Desexing the Pros and Cons

Whether your dog is male or female, the decision as to whether or not to desex, can be a difficult one for some owners.

There is a lot of confusing information on the internet, and a lot of conflicting opinions, even amongst vets.

This post from Dr Abbie will give you a break down on the pros and cons of desexing, to help you make an informed decision for your dog.


Before we continue, some useful definitions to know:

Neoplasia —> Cancer

Desexing —> Removing the ovaries +/- uterus in a female dog & testicles in a male dog to prevent reproduction

Intact/Entire —> A dog that has not been desexed

Spey —> Desexing a female dog

Castration —> Desexing a male dog

Pros to Desexing

  1. There is the obvious and important reason of reducing unwanted litters. Thousands of healthy dogs are euthanased in Australia and around the world every year. The number of homes available is finite, and there is a huge problem with over-supply of puppies. One way to look at it, is for every puppy that is born and takes one of those precious homes, another dog somewhere at a shelter or pound, is euthanased because a home cannot be found.
  2. Sex-exacerbated aggression or dominance issues, especially in male dogs, can make your pet more difficult to manage. Castration AFTER the behavioural problem has developed may not result in resolution of the problem. Prevention is certainly better than cure in this instance. Therefore, this can be an advantage of early desexing (desexing around 6 months of age). Desexing can also reduce the risk of your dog being attacked by another dog.
  3. Desexing reduces the risk of other undesirable behaviours such as inappropriate humping behaviour, territorial urine marking or barking, difficulty training because of reduced human focus and general difficulty restraining them from other dogs (their instinct will be to get near to other dogs to mate!). Behavioural issues are very important, as there are many instances of intact dogs escaping off the lead or out of a property, only to be hit by a car or sustain other injury.
  4. Desexing reduces council registration fees.
  5. Desexing reduces the risk for early onset cataracts.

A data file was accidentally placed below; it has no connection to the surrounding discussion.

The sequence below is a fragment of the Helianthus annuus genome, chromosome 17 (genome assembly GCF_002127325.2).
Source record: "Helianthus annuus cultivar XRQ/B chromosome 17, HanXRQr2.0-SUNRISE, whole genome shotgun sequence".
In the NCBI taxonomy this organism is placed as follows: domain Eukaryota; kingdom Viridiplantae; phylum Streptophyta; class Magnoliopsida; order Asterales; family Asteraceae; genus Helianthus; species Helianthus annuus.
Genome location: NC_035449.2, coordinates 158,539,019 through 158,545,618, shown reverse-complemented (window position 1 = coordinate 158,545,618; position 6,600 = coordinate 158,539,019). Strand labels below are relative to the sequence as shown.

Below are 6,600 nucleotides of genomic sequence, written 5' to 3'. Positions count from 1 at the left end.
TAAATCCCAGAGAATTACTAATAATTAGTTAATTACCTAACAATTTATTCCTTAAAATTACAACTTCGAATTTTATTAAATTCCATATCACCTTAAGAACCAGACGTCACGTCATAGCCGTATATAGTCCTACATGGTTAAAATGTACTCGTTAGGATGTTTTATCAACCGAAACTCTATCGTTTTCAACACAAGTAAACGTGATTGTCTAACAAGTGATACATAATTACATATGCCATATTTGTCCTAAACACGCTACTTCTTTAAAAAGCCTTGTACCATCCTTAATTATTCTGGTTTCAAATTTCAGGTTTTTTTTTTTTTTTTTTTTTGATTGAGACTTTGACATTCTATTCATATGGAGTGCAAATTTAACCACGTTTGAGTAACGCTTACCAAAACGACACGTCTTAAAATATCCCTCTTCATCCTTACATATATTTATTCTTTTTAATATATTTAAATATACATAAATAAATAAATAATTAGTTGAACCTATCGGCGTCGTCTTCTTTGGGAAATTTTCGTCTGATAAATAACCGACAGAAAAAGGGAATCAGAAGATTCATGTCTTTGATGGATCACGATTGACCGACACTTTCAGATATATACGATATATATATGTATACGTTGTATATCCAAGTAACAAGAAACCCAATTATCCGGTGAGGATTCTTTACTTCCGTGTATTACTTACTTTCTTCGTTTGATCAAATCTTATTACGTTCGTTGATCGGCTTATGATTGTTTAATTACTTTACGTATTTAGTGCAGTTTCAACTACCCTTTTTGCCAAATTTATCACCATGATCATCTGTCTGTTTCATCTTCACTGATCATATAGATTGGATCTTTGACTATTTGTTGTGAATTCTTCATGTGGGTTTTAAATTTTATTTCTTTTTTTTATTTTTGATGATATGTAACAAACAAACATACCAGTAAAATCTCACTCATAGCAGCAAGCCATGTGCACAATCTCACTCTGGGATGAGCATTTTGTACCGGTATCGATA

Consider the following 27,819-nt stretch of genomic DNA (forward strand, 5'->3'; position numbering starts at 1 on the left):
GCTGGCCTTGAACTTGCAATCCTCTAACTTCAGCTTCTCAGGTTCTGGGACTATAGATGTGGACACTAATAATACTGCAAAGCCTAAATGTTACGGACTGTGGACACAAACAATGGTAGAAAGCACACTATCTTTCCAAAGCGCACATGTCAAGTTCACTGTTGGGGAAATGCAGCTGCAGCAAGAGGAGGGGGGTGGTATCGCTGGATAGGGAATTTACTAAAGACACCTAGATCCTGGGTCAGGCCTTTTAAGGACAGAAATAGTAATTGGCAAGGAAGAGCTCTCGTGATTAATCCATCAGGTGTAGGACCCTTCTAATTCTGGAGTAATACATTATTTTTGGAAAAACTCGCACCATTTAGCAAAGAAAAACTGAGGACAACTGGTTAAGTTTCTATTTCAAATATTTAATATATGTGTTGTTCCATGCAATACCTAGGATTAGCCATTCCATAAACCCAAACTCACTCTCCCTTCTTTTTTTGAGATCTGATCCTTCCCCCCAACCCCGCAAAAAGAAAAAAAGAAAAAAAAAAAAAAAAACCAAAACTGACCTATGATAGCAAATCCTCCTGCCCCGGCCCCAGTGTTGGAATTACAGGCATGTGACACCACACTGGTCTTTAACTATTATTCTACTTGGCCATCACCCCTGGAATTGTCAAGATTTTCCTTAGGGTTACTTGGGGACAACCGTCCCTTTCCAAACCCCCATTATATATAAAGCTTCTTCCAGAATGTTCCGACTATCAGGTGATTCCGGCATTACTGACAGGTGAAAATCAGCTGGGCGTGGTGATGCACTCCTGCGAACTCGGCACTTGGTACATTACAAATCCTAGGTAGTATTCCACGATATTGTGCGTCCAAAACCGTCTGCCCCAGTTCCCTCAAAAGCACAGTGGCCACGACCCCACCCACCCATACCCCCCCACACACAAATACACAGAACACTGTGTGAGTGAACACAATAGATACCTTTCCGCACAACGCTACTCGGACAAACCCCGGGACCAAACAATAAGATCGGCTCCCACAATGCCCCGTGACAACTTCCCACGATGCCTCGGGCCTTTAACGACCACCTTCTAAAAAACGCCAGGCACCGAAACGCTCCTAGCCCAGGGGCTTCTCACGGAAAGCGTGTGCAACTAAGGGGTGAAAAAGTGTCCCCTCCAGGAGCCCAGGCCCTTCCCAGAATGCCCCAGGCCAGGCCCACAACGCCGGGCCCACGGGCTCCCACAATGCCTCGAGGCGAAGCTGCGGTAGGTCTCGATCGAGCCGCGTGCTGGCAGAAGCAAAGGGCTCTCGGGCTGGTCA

6. Desexing reduces the risk for mitral valve cardiac disease (a disease of the heart valves that reduces cardiac (heart) function.
  7. Desexing reduces the risk for the expression of some congenital conditions such as patent ductus arteriosus (leads to loss of cardiac function), ventricular septal defect (leads to loss of cardiac function) and porto-systemic shunt (where a vessel incorrectly bypasses the liver, leading to liver problems).
  8. In female dogs, early desexing has been shown to be protective against mammary neoplasia (cancer). Mammary neoplasia composes of around 50% of total canine neoplasia. Female dogs that are desexed before their first heat (around 6 months of age) have a 0.05% risk of developing a mammary neoplasm later in life. Between the first and second heats the risk increases to 8%, and between the second and third heat, the risk is 26%. Intact female dogs aged 2 years and over, have 7 times greater risk of developing mammary neoplasia when compared to dogs desexed at around 6 months.
  9. In female dogs, heats can be messy. Your bitch (female entire dog) may bleed for several days, which can stain furniture/carpet etc. You may also see behaviour changes such as restlessness, humping/mounting behaviour, aggression, excessive vocalisation or difficulty controlling around other dogs when your bitch is in heat. These symptoms are often undesirable to the pet owner. It can also be very difficult to adequately confine a bitch on heat. Entire males can smell a bitch on heat from a long way off and will go to great lengths to get to them (ie. your backyard may not necessarily be safe).
  10. Desexing in female dogs reduces the risk of pyometra, which is an infection of the uterus. 25% of entire female dogs will develop a pyometra. Often the only treatment is emergency spey. Emergency speys are not only a lot more expensive, but they are a lot more risky (you are operating on a very ill patient, not a young healthy patient). Pyometra is potentially a fatal condition and many dogs have died from this.
  11. Desexing in female dogs reduces the risk of mastitis, which may occur as a result of a ‘false pregnancy’ (ie. your bitch doesn’t need to have been mated). Mastitis can be a serious and painful condition.
  12. Pregnancy itself in females is risky. There can be complications such as problems delivering the puppies (sometimes also requiring emergency, risky, expensive surgery), hypocalcaemia, nutrition issues, mastitis etc.
  13. In male dogs, desexing significantly reduces the risk of them developing prostate problems such as enlarged prostate, prostatic cysts and prostatitis. It does not reduce the risk of prostate cancer, which is quite rare and holds a poor prognosis post diagnosis.
  14. In male dogs, desexing reduces the risk of the development of testicular cancer. Testicular cancer does have a reasonably high treatment success rate in most cases however castration is usually necessary.